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Can someone please prove the following?

$$\sqrt[n]n>\sqrt[n+1]{n+1} \quad \text{for all } n\geq 3.$$

I have tried lots of different approaches but none of them has worked. I tried induction and also tried to modify the expression but nothing worked.

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Hint: Remember that $n \geq 3$. $$\sqrt[n]{n} > \sqrt[n+1]{n+1}\Leftrightarrow n^{n+1} > (n+1)^n$$

One more step,

$$n > (1+\frac{1}{n})^n$$

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  • $\begingroup$ i tried that way to it didnt work. $\endgroup$ – Baquesh Nov 1 '14 at 20:24
  • $\begingroup$ @Bakyr Did you get it? $\endgroup$ – Aaron Maroja Nov 1 '14 at 20:34
  • $\begingroup$ to be honest no. i dont get how you get to this step $\endgroup$ – Baquesh Nov 1 '14 at 20:35
  • $\begingroup$ As $n\geq 3$ you may divide by $n^{n}$ on both sides of the inequality. Once you have done that, notice that $(1 + \frac{1}{n})^n < 3 ,\forall n$. Remember that $\lim_{n\to\infty} (1 + \frac{1}{n})^n = e < 3$.Then the proof is done. $\endgroup$ – Aaron Maroja Nov 1 '14 at 20:38
  • $\begingroup$ now i get it. thank you , but i am not only interested for the inequality to hold at infinity, i want it to hold for every n>=3 $\endgroup$ – Baquesh Nov 1 '14 at 20:42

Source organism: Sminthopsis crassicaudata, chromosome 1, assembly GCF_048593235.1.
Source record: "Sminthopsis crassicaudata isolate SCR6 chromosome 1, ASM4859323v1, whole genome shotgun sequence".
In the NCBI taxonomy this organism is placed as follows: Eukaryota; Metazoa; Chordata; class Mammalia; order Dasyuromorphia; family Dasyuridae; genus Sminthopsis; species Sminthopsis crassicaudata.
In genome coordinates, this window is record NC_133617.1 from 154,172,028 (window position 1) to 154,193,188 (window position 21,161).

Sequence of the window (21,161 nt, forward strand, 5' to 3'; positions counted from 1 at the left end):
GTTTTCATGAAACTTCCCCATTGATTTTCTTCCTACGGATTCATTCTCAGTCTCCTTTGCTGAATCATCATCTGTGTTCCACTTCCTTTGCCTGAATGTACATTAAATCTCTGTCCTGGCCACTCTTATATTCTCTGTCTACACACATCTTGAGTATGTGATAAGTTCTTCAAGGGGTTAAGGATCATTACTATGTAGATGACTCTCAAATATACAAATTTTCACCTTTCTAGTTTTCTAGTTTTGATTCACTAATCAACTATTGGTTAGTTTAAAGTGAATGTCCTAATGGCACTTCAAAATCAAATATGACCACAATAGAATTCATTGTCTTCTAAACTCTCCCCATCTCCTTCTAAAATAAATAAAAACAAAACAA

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This can be proved by calculus. Let $y = \sqrt[x]{x} = x^{1/x}$. Then $\displaystyle\ln y = \frac{\ln x}{x}$, so that $$ \frac{1}{y} y' = \frac{1-\ln x}{x^2} \implies y' = x^{1/2} \cdot \frac{1-\ln x}{x^2} = \frac{1-\ln x}{x^{3/2}}. $$ Since $1-\ln x < 0$ for all $x \geq 3$, we have $y'<0$ on $[3,\infty)$, that is, $y$ is a decreasing function on $[3,\infty)$.

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  • $\begingroup$ what does that y' mean $\endgroup$ – Baquesh Nov 1 '14 at 20:33
  • $\begingroup$ $y'$ is the derivative of $y$ with respect to $x$, that is, $\displaystyle\frac{dy}{dx}$. $\endgroup$ – E W H Lee Nov 1 '14 at 20:35

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